With my firstborn I didn’t get my milk in until he was 4 days old.
It was a very stressful and negative situation that left us both very emotional. I cried more in those four days than I did during the following 12 months combined.
It didn’t have to be that way. I know that now.
When I had my second baby, I shared a room with a young c-section mom who didn’t get her milk in for 4 days either (which is common with c-sections), but her experience was positive and left her wanting very much to go on nursing.
What was the difference?
The hospital’s attitude toward supplementing with formula.
Here is where I may cause some debate.
Anyone who knows me for any time at all knows that I advocate breastfeeding 100%. But I also advocate choice, and realize that some mom’s are simply unable to nurse for very long.
Had the hospital had a better attitude toward formula in general I may not have had to supplement with formula, because my firstborn likely would not have lost as much weight as he did in the hospital.
The hospital where I had him only heightened my stress and fear that I wouldn’t get my milk in. Not only did they continue urging me to continue trying to feed him, they failed to recognize that he was hysterical from hunger and that their constant urging, without supplementing him in the meantime. This did not help either of us. He was hungry all day long and by evening wouldn’t even consider latching on, much less nursing. He was literally hysterical from hunger, and I was frantic not knowing what more I could do because the very thing I needed to do to calm him down, I couldn’t. And the hospital simply wouldn’t.
However, the roommate I had while in the hospital with my second born (a different hospital, obviously) had a completely different experience. They urged her to try breastfeeding for 10-20 minutes, after which they took the baby and gave her formula. She got her milk in after 4 days just as I did – but in a less stressful manner. Her baby was satisfied and she had a wonderful, positive experience.
My advise to moms who are anticipating having a c-section, and who want to breastfeed is this:
1. Anticipate getting your milk in late. Knowing ahead of time what you may face, will help you be prepared emotionally. Also remember that you will get your milk in, your body just may need some time for the hormones to kick in.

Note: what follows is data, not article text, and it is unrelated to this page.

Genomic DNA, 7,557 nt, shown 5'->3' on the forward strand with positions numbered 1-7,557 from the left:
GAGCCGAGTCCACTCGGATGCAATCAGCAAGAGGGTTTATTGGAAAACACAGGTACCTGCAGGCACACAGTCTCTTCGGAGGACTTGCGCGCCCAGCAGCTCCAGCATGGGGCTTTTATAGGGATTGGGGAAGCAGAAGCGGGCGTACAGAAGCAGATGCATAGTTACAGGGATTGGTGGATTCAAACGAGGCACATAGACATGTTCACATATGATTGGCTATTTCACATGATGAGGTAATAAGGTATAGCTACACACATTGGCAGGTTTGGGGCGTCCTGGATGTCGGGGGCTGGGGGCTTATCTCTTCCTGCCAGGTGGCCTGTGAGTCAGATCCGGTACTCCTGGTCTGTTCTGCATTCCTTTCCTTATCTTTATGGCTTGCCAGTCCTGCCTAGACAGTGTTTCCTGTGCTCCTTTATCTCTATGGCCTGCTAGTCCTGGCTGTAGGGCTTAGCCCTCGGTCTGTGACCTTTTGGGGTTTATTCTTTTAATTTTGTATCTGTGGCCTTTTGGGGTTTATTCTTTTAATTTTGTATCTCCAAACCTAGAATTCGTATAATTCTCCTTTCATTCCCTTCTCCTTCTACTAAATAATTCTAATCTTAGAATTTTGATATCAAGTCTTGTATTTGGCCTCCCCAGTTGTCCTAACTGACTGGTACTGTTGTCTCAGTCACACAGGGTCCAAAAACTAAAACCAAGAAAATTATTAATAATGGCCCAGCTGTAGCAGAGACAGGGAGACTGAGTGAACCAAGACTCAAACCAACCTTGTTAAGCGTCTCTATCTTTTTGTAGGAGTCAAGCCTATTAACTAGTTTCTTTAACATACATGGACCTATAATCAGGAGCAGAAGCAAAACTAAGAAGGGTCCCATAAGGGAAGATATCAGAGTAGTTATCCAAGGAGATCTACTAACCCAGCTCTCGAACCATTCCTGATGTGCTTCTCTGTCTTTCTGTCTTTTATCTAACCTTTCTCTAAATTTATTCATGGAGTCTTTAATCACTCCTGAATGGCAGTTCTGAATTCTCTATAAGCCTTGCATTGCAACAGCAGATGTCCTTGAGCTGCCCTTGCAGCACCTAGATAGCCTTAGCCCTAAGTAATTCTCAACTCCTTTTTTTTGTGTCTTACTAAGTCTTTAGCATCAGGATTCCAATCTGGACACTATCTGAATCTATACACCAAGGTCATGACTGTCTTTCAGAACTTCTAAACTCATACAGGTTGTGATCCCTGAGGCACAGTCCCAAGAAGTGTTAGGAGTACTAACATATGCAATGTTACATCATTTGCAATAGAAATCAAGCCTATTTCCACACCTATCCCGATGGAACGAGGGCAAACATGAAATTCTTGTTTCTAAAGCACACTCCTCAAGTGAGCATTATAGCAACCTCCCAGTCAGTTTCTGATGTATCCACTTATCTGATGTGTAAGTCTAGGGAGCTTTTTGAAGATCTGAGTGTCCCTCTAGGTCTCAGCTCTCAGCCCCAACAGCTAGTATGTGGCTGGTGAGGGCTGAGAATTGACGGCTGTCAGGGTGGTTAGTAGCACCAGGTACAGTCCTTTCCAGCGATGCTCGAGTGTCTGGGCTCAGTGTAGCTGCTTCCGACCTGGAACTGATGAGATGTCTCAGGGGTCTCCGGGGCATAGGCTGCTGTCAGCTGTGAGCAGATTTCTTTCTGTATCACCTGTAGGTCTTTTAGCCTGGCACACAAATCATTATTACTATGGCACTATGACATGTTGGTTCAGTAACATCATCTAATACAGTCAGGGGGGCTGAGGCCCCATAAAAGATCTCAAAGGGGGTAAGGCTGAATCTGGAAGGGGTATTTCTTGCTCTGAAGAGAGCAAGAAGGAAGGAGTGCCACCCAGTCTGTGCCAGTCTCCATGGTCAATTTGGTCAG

2. Don’t adopt a negative attitude toward formula and supplement feeding. It will not hurt your child. It may, in fact, help maintain some measure of sanity if you get your milk in late.
3. In those first few days while waiting for your milk to come in, let your baby nurse for at least 10-15 minutes (longer if he/she does not grow hysterical) and then when he grows agitated give him a bottle. Let him latch on and nurse as often as possible (the more the better) as this will help your hormones to kick in, causing your milk to come in.
4. Don’t lose hope. Remain persistent in nursing. Your milk will come in. You just need to be persistent about letting your baby latch on a nurse until it does!
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Rosilind, a Pacific Northwest native, is a missionary living in Croatia and married to her hero. Together they live in the country with their 2 active boys where she enjoys fruity candles and a hot cup of herbal tea on a blustery fall evening. She holds an Associates of Practical Theology and is passionate about discipling and encouraging women. Her passion for writing led her to author a number of books. She is the author of A Little R & R where she encourages women to find contentment in what God created them to be. She can also be found at these other places on a regular basis. You can follow her on Facebook, Twitter, Pinterest and Google +.
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